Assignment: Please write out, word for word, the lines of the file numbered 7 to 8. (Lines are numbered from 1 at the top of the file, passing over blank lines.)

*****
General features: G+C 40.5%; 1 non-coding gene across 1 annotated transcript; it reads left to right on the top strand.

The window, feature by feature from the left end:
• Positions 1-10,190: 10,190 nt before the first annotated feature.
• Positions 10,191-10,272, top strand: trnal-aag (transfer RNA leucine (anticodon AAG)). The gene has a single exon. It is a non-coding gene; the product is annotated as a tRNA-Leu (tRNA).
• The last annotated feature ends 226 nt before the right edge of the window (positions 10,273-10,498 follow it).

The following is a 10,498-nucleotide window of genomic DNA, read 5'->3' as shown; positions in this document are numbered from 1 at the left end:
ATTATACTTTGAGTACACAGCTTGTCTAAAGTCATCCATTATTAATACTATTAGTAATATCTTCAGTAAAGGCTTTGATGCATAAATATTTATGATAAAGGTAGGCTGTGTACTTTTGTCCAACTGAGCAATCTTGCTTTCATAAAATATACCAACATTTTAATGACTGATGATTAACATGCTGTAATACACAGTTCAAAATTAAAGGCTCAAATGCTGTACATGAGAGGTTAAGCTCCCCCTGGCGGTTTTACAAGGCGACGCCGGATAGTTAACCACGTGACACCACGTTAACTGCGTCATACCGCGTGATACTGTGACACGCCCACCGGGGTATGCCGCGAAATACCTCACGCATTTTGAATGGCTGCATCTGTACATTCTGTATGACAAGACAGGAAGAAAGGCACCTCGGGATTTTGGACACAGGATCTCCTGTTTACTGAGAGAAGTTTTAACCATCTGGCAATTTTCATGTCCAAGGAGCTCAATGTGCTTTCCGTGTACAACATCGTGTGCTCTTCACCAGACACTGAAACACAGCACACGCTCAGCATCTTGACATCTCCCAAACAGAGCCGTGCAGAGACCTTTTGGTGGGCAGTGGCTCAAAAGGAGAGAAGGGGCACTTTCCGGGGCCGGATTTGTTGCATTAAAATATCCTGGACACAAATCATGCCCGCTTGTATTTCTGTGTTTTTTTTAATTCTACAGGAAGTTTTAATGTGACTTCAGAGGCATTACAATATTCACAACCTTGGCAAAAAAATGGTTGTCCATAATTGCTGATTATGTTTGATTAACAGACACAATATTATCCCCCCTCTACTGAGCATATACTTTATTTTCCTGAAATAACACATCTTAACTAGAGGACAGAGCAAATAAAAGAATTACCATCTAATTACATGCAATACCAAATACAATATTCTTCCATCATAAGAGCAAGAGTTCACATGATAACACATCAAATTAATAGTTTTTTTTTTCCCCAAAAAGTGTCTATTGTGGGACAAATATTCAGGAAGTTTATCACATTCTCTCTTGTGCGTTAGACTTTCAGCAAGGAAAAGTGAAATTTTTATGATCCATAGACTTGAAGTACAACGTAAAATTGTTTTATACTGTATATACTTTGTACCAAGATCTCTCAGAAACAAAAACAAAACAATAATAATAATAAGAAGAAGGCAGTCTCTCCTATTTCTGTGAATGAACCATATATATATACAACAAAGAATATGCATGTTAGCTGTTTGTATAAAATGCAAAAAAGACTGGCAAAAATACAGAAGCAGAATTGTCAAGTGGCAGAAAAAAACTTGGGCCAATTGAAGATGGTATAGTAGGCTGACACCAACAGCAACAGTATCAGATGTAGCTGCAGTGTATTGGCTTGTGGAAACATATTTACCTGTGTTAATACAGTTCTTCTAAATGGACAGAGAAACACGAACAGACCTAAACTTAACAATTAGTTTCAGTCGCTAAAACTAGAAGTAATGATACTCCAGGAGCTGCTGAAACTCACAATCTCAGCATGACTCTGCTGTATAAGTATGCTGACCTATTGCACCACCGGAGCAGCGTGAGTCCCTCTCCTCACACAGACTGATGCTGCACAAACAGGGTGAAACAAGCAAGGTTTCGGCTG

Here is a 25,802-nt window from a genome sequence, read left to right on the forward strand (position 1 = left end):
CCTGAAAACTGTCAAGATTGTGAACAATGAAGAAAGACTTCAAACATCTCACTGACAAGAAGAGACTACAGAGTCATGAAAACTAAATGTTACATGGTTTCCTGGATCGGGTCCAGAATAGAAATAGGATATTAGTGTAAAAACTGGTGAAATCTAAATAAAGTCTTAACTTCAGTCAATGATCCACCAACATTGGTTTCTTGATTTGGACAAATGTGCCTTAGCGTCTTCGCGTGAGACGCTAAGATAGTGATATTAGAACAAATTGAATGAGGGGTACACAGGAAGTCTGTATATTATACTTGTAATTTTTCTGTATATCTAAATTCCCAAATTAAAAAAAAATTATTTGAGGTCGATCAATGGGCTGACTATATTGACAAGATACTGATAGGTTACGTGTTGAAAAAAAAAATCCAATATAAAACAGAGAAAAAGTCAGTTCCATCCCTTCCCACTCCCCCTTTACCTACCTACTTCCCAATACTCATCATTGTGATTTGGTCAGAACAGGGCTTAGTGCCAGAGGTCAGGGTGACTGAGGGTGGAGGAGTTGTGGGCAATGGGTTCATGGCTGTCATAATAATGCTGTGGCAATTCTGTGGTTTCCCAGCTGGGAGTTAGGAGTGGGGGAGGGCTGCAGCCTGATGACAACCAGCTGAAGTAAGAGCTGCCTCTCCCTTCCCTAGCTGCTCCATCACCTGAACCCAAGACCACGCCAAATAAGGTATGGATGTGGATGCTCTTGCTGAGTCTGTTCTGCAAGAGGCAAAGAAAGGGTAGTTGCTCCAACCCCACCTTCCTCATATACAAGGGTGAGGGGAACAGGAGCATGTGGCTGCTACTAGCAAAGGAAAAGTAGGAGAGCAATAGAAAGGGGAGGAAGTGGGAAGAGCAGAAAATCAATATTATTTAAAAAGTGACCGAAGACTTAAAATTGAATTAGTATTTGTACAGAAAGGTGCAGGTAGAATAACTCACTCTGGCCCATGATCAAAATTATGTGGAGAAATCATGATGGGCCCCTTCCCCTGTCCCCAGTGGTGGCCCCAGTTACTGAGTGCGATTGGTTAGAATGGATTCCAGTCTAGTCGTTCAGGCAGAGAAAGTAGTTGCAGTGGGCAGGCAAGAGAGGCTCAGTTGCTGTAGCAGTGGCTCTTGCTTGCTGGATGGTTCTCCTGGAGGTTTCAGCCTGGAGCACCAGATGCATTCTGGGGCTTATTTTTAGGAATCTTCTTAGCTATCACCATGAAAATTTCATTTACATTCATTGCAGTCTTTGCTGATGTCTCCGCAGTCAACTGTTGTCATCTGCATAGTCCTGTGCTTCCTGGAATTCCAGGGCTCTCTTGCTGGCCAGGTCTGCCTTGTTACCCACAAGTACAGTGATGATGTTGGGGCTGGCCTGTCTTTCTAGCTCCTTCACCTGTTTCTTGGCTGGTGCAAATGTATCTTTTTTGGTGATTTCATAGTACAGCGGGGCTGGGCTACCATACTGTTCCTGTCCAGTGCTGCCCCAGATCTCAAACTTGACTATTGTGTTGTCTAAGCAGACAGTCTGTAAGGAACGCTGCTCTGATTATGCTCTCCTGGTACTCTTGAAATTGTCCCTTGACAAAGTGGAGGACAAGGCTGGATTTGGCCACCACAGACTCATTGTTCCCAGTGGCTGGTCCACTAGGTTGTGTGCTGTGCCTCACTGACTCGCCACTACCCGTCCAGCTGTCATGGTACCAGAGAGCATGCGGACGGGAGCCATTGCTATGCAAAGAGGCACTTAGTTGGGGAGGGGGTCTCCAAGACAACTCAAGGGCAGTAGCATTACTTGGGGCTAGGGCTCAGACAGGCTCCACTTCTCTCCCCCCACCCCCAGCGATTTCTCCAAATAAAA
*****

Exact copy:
ATTATACTTTGAGTACACAGCTTGTCTAAAGTCATCCATTATTAATACTATTAGTAATATCTTCAGTAAAGGCTTTGATGCATAAATATTTATGATAAAGGTAGGCTGTGTACTTTTGTCCAACTGAGCAATCTTGCTTTCATAAAATATACCAACATTTTAATGACTGATGATTAACATGCTGTAATACACAGTTCAAAATTAAAGGCTCAAATGCTGTACATGAGAGGTTAAGCTCCCCCTGGCGGTTTTACAAGGCGACGCCGGATAGTTAACCACGTGACACCACGTTAACTGCGTCATACCGCGTGATACTGTGACACGCCCACCGGGGTATGCCGCGAAATACCTCACGCATTTTGAATGGCTGCATCTGTACATTCTGTATGACAAGACAGGAAGAAAGGCACCTCGGGATTTTGGACACAGGATCTCCTGTTTACTGAGAGAAGTTTTAACCATCTGGCAATTTTCATGTCCAAGGAGCTCAATGTGCTTTCCGTGTACAACATCGTGTGCTCTTCACCAGACACTGAAACACAGCACACGCTCAGCATCTTGACATCTCCCAAACAGAGCCGTGCAGAGACCTTTTGGTGGGCAGTGGCTCAAAAGGAGAGAAGGGGCACTTTCCGGGGCCGGATTTGTTGCATTAAAATATCCTGGACACAAATCATGCCCGCTTGTATTTCTGTGTTTTTTTTAATTCTACAGGAAGTTTTAATGTGACTTCAGAGGCATTACAATATTCACAACCTTGGCAAAAAAATGGTTGTCCATAATTGCTGATTATGTTTGATTAACAGACACAATATTATCCCCCCTCTACTGAGCATATACTTTATTTTCCTGAAATAACACATCTTAACTAGAGGACAGAGCAAATAAAAGAATTACCATCTAATTACATGCAATACCAAATACAATATTCTTCCATCATAAGAGCAAGAGTTCACATGATAACACATCAAATTAATAGTTTTTTTTTTCCCCAAAAAGTGTCTATTGTGGGACAAATATTCAGGAAGTTTATCACATTCTCTCTTGTGCGTTAGACTTTCAGCAAGGAAAAGTGAAATTTTTATGATCCATAGACTTGAAGTACAACGTAAAATTGTTTTATACTGTATATACTTTGTACCAAGATCTCTCAGAAACAAAAACAAAACAATAATAATAATAAGAAGAAGGCAGTCTCTCCTATTTCTGTGAATGAACCATATATATATACAACAAAGAATATGCATGTTAGCTGTTTGTATAAAATGCAAAAAAGACTGGCAAAAATACAGAAGCAGAATTGTCAAGTGGCAGAAAAAAACTTGGGCCAATTGAAGATGGTATAGTAGGCTGACACCAACAGCAACAGTATCAGATGTAGCTGCAGTGTATTGGCTTGTGGAAACATATTTACCTGTGTTAATACAGTTCTTCTAAATGGACAGAGAAACACGAACAGACCTAAACTTAACAATTAGTTTCAGTCGCTAAAACTAGAAGTAATGATACTCCAGGAGCTGCTGAAACTCACAATCTCAGCATGACTCTGCTGTATAAGTATGCTGACCTATTGCACCACCGGAGCAGCGTGAGTCCCTCTCCTCACACAGACTGATGCTGCACAAACAGGGTGAAACAAGCAAGGTTTCGGCTG

Here is a 25,802-nt window from a genome sequence, read left to right on the forward strand (position 1 = left end):